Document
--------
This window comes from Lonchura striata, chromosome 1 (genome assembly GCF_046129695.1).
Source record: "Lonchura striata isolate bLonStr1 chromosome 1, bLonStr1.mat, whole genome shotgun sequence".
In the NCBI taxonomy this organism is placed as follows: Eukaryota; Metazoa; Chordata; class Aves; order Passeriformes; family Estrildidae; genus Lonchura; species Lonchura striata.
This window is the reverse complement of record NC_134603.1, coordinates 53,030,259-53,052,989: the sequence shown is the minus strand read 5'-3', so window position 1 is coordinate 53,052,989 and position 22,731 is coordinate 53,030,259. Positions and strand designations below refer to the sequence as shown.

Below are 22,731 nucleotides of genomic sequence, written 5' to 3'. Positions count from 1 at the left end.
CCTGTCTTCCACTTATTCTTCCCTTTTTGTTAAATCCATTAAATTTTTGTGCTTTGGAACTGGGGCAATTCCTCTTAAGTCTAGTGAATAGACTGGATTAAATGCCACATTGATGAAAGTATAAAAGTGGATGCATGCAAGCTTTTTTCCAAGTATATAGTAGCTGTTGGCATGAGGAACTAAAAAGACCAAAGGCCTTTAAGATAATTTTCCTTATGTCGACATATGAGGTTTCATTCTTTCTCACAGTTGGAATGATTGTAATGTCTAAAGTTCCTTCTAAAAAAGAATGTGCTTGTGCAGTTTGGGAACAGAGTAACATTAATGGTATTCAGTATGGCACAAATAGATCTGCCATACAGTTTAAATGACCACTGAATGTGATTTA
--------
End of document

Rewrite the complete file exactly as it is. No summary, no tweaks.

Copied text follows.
This window comes from Lonchura striata, chromosome 1 (genome assembly GCF_046129695.1).
Source record: "Lonchura striata isolate bLonStr1 chromosome 1, bLonStr1.mat, whole genome shotgun sequence".
In the NCBI taxonomy this organism is placed as follows: Eukaryota; Metazoa; Chordata; class Aves; order Passeriformes; family Estrildidae; genus Lonchura; species Lonchura striata.
This window is the reverse complement of record NC_134603.1, coordinates 53,030,259-53,052,989: the sequence shown is the minus strand read 5'-3', so window position 1 is coordinate 53,052,989 and position 22,731 is coordinate 53,030,259. Positions and strand designations below refer to the sequence as shown.

Below are 22,731 nucleotides of genomic sequence, written 5' to 3'. Positions count from 1 at the left end.
CCTGTCTTCCACTTATTCTTCCCTTTTTGTTAAATCCATTAAATTTTTGTGCTTTGGAACTGGGGCAATTCCTCTTAAGTCTAGTGAATAGACTGGATTAAATGCCACATTGATGAAAGTATAAAAGTGGATGCATGCAAGCTTTTTTCCAAGTATATAGTAGCTGTTGGCATGAGGAACTAAAAAGACCAAAGGCCTTTAAGATAATTTTCCTTATGTCGACATATGAGGTTTCATTCTTTCTCACAGTTGGAATGATTGTAATGTCTAAAGTTCCTTCTAAAAAAGAATGTGCTTGTGCAGTTTGGGAACAGAGTAACATTAATGGTATTCAGTATGGCACAAATAGATCTGCCATACAGTTTAAATGACCACTGAATGTGATTTA